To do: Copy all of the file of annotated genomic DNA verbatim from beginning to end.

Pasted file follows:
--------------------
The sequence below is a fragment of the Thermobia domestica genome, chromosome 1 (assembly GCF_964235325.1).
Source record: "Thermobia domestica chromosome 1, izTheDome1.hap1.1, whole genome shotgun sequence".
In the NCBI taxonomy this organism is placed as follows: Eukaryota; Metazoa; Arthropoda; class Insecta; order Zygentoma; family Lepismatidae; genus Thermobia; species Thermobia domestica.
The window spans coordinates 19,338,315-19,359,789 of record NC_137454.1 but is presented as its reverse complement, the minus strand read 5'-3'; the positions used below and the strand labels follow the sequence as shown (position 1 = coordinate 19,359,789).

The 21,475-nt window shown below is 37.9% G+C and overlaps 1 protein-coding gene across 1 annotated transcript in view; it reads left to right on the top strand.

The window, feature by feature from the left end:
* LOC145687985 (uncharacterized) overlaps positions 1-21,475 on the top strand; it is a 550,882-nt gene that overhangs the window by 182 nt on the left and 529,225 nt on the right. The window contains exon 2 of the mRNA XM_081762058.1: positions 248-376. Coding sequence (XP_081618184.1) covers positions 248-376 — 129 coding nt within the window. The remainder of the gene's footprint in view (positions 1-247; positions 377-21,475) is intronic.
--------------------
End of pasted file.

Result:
The sequence below is a fragment of the Thermobia domestica genome, chromosome 1 (assembly GCF_964235325.1).
Source record: "Thermobia domestica chromosome 1, izTheDome1.hap1.1, whole genome shotgun sequence".
In the NCBI taxonomy this organism is placed as follows: Eukaryota; Metazoa; Arthropoda; class Insecta; order Zygentoma; family Lepismatidae; genus Thermobia; species Thermobia domestica.
The window spans coordinates 19,338,315-19,359,789 of record NC_137454.1 but is presented as its reverse complement, the minus strand read 5'-3'; the positions used below and the strand labels follow the sequence as shown (position 1 = coordinate 19,359,789).

The 21,475-nt window shown below is 37.9% G+C and overlaps 1 protein-coding gene across 1 annotated transcript in view; it reads left to right on the top strand.

The window, feature by feature from the left end:
* LOC145687985 (uncharacterized) overlaps positions 1-21,475 on the top strand; it is a 550,882-nt gene that overhangs the window by 182 nt on the left and 529,225 nt on the right. The window contains exon 2 of the mRNA XM_081762058.1: positions 248-376. Coding sequence (XP_081618184.1) covers positions 248-376 — 129 coding nt within the window. The remainder of the gene's footprint in view (positions 1-247; positions 377-21,475) is intronic.